Historic landmark showcasing Argyll & Isles in leading US publication’s list


A HISTORIC site in Argyll has been named as one of the New York Times’ 52 top places go in 2023.  

Kilmartin Glen, located between Oban and Lochgilphead in the west of Scotland, has made the prestigious list alongside locations such as Cuba, Kangaroo Island in Australia, London, Madrid and Palm Springs in California. 

The travel list celebrates the area’s many archaeological monuments, naming it as ‘one of the most significant prehistoric sites in Britain’. It also highlights Kilmartin Museum which is due to reopen this year and tells the story of the region’s natural treasures, and Kilmartin Castle which is now a boutique hotel. 

Spanning 5000 years, Kilmartin Glen, which surrounds the village of Kilmartin, is best known for its ancient monuments which include standing stones, a henge monument and a ‘linear cemetery’ comprising five burial cairns, several of which are decorated with cup and ring marks. 

Malcolm Roughead, VisitScotland’s Chief Executive, said: “Scotland’s history, heritage and culture is what defines the country for many people, and one of the top reasons for visiting. To be included on such a prestigious list will undoubtedly introduce this incredible site, Argyll, and Scotland as a whole, to audiences across the world. This will provide a welcome boost to the recovery of our valuable tourism industry and encourage them to explore the region more widely. The reopening of Kilmartin Museum marks a valuable addition to Argyll’s offering, helping inspire and inform visitors about the significance of some of the west of Scotland’s most important natural and cultural assets.”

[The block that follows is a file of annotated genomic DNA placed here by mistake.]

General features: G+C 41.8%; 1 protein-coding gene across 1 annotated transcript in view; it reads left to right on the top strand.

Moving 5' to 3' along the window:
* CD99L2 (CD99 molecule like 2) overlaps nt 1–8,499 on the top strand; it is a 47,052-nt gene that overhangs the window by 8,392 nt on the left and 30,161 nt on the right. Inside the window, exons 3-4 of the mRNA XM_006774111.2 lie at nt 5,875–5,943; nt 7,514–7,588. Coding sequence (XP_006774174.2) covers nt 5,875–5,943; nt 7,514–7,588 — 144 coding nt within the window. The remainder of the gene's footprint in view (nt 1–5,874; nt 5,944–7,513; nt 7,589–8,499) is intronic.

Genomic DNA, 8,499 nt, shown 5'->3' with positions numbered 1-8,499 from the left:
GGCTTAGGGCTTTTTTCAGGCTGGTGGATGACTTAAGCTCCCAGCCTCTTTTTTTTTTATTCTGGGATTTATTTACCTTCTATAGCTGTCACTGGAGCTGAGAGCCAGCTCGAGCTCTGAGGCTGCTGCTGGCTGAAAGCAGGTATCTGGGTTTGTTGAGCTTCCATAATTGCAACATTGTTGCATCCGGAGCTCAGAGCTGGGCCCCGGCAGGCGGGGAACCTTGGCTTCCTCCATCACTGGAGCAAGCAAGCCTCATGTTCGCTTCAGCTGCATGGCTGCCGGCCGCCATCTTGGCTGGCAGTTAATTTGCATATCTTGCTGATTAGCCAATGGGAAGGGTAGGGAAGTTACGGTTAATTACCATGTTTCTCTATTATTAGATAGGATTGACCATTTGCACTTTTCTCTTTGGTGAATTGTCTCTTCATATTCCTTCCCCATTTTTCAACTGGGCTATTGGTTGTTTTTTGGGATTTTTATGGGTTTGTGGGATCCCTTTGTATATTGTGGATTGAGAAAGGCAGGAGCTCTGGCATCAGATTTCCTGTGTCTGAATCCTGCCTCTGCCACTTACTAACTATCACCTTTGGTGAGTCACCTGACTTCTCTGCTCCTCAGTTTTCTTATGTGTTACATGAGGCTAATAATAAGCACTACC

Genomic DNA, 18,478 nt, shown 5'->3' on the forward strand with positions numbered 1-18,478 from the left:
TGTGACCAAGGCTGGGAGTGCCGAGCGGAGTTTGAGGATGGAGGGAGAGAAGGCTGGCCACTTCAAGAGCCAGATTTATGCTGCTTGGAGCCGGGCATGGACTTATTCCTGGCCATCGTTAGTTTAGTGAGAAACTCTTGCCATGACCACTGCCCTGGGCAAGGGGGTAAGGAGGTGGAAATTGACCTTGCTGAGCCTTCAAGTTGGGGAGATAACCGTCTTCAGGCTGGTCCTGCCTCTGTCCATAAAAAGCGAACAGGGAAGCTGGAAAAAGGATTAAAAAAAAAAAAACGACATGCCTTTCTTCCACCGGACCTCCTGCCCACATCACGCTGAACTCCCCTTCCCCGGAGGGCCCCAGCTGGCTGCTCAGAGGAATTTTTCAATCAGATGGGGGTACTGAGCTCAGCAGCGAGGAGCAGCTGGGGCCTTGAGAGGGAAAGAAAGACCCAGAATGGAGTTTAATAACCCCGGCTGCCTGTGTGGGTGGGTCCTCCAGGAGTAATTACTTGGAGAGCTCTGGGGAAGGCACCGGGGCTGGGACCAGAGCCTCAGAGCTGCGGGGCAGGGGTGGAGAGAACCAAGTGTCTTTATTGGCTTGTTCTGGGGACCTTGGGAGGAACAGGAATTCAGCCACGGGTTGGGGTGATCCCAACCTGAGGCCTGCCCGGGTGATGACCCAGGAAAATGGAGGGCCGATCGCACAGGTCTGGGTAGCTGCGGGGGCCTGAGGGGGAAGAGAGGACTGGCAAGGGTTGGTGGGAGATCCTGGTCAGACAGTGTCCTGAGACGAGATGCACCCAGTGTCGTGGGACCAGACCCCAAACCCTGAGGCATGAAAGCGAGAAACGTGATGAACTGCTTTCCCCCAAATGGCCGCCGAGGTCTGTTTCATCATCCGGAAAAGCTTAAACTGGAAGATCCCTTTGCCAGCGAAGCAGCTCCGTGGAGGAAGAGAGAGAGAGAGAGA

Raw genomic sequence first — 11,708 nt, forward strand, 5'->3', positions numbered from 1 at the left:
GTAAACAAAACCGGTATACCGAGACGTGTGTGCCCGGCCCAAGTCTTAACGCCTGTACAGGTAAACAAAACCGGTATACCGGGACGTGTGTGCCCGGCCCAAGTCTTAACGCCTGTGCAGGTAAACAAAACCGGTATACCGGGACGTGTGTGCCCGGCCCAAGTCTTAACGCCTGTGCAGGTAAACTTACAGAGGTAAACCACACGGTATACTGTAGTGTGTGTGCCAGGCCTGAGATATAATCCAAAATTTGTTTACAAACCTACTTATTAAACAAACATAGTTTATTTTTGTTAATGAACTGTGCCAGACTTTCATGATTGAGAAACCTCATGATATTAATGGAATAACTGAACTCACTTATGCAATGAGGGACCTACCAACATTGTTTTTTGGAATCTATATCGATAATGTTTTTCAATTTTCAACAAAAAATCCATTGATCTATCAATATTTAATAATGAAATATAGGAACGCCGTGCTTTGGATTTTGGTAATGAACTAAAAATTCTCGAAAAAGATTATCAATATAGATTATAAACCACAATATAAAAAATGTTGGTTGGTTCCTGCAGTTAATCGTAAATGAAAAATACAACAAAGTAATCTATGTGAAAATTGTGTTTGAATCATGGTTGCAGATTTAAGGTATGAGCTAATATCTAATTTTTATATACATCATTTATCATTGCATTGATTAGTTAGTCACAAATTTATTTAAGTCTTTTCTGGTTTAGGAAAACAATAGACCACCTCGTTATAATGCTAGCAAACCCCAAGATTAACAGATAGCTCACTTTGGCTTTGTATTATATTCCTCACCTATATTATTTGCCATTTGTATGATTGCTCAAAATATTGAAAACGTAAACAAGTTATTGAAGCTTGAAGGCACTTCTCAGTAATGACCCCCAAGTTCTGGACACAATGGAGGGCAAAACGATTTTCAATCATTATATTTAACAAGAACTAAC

Dr Sharon Webb MBE. Director and Curator, Kilmartin Museum, said: “From ancient stone circles and enigmatic rock art to the early medieval Capital of the earliest Kings of the Scots, Kilmartin Glen has some of Scotland’s most important and intriguing prehistoric archaeological sites, not to mention amazing ancient artefacts. We are absolutely delighted that this wee corner of Scotland has been recognised as being amongst some of the most fascinating places to visit.  Kilmartin Museum has been caring for Argyll’s archaeological collections for more than 20 years, and we’ll be showcasing the Glen’s archaeology in the new Museum when it opens later this year.  We are sure that everyone to comes to explore will receive a very warm welcome.” 

Simon Hunt, co-owner Kilmartin Castle, with his wife Stephanie Burgon, said: “We’re ecstatic to see Kilmartin Castle recognised as the incredibly special castle it is.  Restoring her has completely changed our lives and we are thrilled to be able to share her magic with others, for the first time in nearly 500 years.  Leaving our comfortable jobs felt like a huge leap before we took it, but once we got to work, it felt like the best decision we’ve ever made. Even through the tough times, of which there were many!” 

Cathy Craig, CEO of the Argyll and Isles Tourism Cooperative, said: “It’s wonderful to see Kilmartin Glen in the top 5 of New York Times top 52 Places to go in 2023. With the newly refurbished Kilmartin Museum, some fantastic accommodation options and Kilmartin Sprits’ gin, which is produced using hand foraged botanicals from the fascinating and mysterious Glen, we wholeheartedly agree that the area has so much to offer including ‘food, culture, adventure and natural beauty’. 

“Argyll and the Isles is steeped in rich, history, heritage and culture, and filled with incredibly fascinating and atmospheric sites and visitor attractions – from Kilmartin to Dunadd Fort the birthplace of the nation, to Mount Stuart the fabulous gothic mansion on the isle of Bute. And there will be so many great new experiences to discover in the destination, known as Scotland’s Adventure Coast, in 2023 from new eco-pods at the historic Glenegedale House to sailings aboard the newly-refurbished 1924 Brixham Trawler, Provident. It is the perfect year to visit.” 

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